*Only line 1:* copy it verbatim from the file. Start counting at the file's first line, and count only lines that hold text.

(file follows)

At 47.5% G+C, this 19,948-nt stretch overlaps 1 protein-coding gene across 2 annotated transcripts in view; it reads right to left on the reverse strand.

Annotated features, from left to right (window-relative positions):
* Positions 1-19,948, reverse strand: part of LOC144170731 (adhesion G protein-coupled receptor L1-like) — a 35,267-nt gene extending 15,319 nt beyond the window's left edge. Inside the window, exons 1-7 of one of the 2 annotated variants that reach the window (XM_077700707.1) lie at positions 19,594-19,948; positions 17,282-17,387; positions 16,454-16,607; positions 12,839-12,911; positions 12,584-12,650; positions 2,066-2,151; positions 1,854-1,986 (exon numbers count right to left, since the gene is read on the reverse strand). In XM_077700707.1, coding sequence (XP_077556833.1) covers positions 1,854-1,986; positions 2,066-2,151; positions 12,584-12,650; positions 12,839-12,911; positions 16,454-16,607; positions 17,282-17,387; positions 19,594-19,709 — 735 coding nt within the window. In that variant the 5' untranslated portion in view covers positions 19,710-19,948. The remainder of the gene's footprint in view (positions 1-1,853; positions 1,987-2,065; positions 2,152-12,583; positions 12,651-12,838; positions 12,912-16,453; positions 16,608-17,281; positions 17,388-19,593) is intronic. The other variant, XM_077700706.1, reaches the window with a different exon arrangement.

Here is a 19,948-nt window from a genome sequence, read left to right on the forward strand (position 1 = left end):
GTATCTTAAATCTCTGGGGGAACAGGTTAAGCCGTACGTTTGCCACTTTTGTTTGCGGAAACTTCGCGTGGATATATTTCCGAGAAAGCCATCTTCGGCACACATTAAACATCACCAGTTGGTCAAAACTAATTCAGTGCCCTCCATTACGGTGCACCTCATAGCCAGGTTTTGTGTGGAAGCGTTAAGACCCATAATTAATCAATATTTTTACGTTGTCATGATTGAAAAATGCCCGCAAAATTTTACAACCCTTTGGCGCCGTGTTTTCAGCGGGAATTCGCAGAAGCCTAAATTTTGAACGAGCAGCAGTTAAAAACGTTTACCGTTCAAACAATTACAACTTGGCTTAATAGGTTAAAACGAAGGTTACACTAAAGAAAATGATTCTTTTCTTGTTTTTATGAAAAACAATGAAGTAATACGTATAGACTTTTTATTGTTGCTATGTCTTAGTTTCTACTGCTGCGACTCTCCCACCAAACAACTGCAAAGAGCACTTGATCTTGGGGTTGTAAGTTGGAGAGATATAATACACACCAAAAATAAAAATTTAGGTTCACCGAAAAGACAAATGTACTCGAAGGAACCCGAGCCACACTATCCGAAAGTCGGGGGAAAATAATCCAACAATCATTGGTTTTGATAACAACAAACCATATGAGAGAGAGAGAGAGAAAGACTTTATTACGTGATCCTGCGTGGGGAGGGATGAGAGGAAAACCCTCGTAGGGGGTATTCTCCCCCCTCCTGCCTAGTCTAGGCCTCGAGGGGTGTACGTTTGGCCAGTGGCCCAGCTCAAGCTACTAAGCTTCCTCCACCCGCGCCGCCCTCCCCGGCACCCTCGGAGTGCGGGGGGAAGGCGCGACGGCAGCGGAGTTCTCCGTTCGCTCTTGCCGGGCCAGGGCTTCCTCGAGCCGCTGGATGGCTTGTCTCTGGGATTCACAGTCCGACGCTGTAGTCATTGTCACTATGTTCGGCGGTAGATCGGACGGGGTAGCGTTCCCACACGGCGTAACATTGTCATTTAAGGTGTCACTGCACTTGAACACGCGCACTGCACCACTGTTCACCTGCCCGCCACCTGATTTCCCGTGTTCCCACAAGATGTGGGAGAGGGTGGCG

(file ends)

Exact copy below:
At 47.5% G+C, this 19,948-nt stretch overlaps 1 protein-coding gene across 2 annotated transcripts in view; it reads right to left on the reverse strand.